Brooke provided advice and encouragement to Hassim and finally, when things seemed likely to drag on even with his urging Hassim to attack more vigorously, he sent for two of his six-pounder guns and some of his men to be despatched from the Royalist to the front-line (for want of a better word) at a place called Balidah, just upriver from Kuching. Within days of their arrival, the rebel defences were breached, but Hassim’s army refused to storm the breach. Brooke, despairing of any end to the fighting, made plans to return to Singapore.

His diary tells what happened next:

I explained to [Hassim] how useless it was my remaining and intimated to him my intention of departing; but his deep regret was so visible, that even all the self-command of the native could not disguise it. He begged, he entreated me to stay, and offered me the country of Siniawan and Sarawak, and its government and trade, if I would only stop, and not desert him.

Brooke did not immediately accept this offer but he did decide to stay and support Hassim’s efforts in the war, where the man of the Royalist soon proved decisive.

With the war over, Hassim vacillated on his promise to make Brooke ruler, but ultimately he seems to have felt that the benefits of retaining Brooke’s support were worth the cost of allowing him to govern a province which Hassim regarded as not that important and which probably, because of the insurrection, seemed more trouble than it was worth. He may also have considered that having the province under the control of an Englishman would offer some sort of protection against Dutch expansionism. He will certainly have considered that it might bolster his own position in the intrigues between himself and other powerful Malay factions.

Kuching

Negotiations dragged on for almost a year with Brooke often threatening to sail away and leave Hassim to his own devices. Eventually, though,Hassim drew up and signed a document giving Brooke the government of Sarawak and on 24 November 1841 he was ceremoniously declared Rajah.

The White Rajah

The White Rajah is a fictionalised account of the true story I’ve outlined above. It tells how Brooke came to rule Sarawak and something of what happened afterwards.

British colonialism (though Brooke’s personal kingdom was never technically a colony) was neither the unmitigated good that it was presented as up until the late 20th century, nor the straightforwardly exploitationist affair that we are often told it was nowadays. The White Rajah tries to tell a good tale while exploring some of the moral nuances of the Age of Empire.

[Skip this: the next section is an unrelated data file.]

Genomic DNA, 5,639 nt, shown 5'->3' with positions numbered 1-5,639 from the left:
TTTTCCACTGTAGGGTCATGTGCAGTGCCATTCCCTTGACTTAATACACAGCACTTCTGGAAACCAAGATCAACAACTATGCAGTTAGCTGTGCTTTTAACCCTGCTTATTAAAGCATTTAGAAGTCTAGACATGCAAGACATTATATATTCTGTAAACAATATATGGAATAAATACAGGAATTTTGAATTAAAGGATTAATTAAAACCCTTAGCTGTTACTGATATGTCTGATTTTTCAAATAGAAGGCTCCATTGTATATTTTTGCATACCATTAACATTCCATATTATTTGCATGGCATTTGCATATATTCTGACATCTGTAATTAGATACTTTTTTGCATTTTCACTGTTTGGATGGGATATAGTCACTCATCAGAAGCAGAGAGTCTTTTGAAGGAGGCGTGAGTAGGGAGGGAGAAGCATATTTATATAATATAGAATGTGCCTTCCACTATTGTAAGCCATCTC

The White Rajah is available in paperback or, in this age of lockdown, is rather more easily obtained on Kindle where it is ludicrously cheap at 99p. Click on mybook.to/TheWhite Rajah.

You may have difficulties buying The White Rajah in the USA while some international rights issues are being resolved. It will be available again shortly (if it isn’t already).

James Brooke’s adventures in sea trade

James Brooke’s adventures in sea trade

Last week’s blog post ended with James Brooke, Victorian merchant-adventurer, setting off to the Far East on his ship, the Findlay. It was to be, he hoped, an expedition to bring both pleasure and profit. In fact, it was a disaster. The whole enterprise was ill-conceived.

The Findlay expedition is the starting point for my book, The White Rajah. My narrator is a seaman, hired for the voyage. As an experienced sailor (which Brooke was not) he could see immediately what the first of the mistakes is.

The Findlay was to be no gentleman’s pleasure yacht but a working ship, paying her way on the short but busy passages between the islands of the Indies. With all her pretty paint, her toil would be much the same as that of the colliers I had sailed for ever to and fro between Newcastle and London. Such work could well be handled by a schooner, but the Findlay was a brig. The square rigging took a full crew to handle. There were 32 seamen and a full complement of officers and officers’ servants, making the Findlay an expensive ship to run.

This gives an idea of how much rigging there is on a brig

As it became increasingly obvious that the Findlay expedition was never going to be profitable, rows between him and the Master – a professional seaman – became more and more vicious, until eventually Brooke decided to give up the enterprise and return to England, leaving the Findlay in the East.

That should have been that. Brooke should have learned the lesson of his youthful escapades and settled down to responsible employment. But Brooke seemed incapable of settling down to anything. His father’s pension meant that there was no urgency in finding alternative employment and he remained in England doing nothing in particular. Not that long after his return, though, his father died, leaving him with enough money to relaunch his idea of voyaging in the Far East.